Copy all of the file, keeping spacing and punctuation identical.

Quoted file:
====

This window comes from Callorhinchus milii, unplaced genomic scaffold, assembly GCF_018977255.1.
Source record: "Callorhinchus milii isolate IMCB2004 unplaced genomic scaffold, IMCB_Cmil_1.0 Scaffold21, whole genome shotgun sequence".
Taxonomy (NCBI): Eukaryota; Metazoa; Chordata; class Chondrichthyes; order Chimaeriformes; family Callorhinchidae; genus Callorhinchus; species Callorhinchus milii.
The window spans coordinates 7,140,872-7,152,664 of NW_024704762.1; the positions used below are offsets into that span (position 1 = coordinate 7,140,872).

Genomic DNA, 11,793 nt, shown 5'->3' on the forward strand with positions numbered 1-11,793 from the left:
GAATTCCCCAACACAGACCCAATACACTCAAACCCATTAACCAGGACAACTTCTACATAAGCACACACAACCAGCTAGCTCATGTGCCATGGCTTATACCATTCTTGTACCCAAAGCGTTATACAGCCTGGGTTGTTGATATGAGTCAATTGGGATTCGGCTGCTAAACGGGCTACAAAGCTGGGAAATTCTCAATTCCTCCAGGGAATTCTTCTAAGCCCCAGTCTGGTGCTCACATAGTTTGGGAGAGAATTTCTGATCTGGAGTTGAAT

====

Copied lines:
This window comes from Callorhinchus milii, unplaced genomic scaffold, assembly GCF_018977255.1.
Source record: "Callorhinchus milii isolate IMCB2004 unplaced genomic scaffold, IMCB_Cmil_1.0 Scaffold21, whole genome shotgun sequence".
Taxonomy (NCBI): Eukaryota; Metazoa; Chordata; class Chondrichthyes; order Chimaeriformes; family Callorhinchidae; genus Callorhinchus; species Callorhinchus milii.
The window spans coordinates 7,140,872-7,152,664 of NW_024704762.1; the positions used below are offsets into that span (position 1 = coordinate 7,140,872).

Genomic DNA, 11,793 nt, shown 5'->3' on the forward strand with positions numbered 1-11,793 from the left:
GAATTCCCCAACACAGACCCAATACACTCAAACCCATTAACCAGGACAACTTCTACATAAGCACACACAACCAGCTAGCTCATGTGCCATGGCTTATACCATTCTTGTACCCAAAGCGTTATACAGCCTGGGTTGTTGATATGAGTCAATTGGGATTCGGCTGCTAAACGGGCTACAAAGCTGGGAAATTCTCAATTCCTCCAGGGAATTCTTCTAAGCCCCAGTCTGGTGCTCACATAGTTTGGGAGAGAATTTCTGATCTGGAGTTGAAT